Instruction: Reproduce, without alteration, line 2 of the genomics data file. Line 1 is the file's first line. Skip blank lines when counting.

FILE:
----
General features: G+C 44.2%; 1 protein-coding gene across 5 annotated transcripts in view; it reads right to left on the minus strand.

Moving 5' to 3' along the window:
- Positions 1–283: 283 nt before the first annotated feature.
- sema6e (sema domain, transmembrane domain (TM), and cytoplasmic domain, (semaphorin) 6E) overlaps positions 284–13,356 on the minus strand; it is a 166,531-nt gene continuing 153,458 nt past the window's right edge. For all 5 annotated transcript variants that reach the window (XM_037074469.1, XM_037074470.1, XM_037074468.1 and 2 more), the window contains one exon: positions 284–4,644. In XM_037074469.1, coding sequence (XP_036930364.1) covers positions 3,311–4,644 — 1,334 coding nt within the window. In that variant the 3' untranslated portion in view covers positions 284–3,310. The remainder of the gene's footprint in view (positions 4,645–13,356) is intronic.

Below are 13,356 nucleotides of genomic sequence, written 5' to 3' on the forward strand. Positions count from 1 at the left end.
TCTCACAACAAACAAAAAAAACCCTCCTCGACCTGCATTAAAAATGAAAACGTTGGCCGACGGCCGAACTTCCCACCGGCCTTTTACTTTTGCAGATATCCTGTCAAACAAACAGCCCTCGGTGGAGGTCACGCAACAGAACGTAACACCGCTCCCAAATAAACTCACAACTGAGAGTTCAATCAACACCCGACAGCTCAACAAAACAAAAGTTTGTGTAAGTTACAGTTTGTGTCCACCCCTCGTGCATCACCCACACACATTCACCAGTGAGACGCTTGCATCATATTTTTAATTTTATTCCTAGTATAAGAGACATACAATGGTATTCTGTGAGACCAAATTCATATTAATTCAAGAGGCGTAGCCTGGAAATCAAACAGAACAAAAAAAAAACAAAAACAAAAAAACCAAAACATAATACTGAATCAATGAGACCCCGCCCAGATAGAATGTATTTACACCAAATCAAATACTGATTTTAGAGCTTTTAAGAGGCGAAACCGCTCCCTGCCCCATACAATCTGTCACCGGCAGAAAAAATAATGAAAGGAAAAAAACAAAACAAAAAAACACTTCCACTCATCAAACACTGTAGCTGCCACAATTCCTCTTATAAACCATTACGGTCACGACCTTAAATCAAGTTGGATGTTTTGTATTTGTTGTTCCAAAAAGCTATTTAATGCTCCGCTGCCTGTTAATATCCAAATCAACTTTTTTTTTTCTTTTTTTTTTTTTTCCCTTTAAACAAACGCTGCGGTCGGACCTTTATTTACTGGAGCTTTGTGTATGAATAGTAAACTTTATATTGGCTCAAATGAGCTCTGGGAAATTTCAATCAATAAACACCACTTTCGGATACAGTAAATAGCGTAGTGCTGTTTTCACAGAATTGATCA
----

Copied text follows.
Moving 5' to 3' along the window: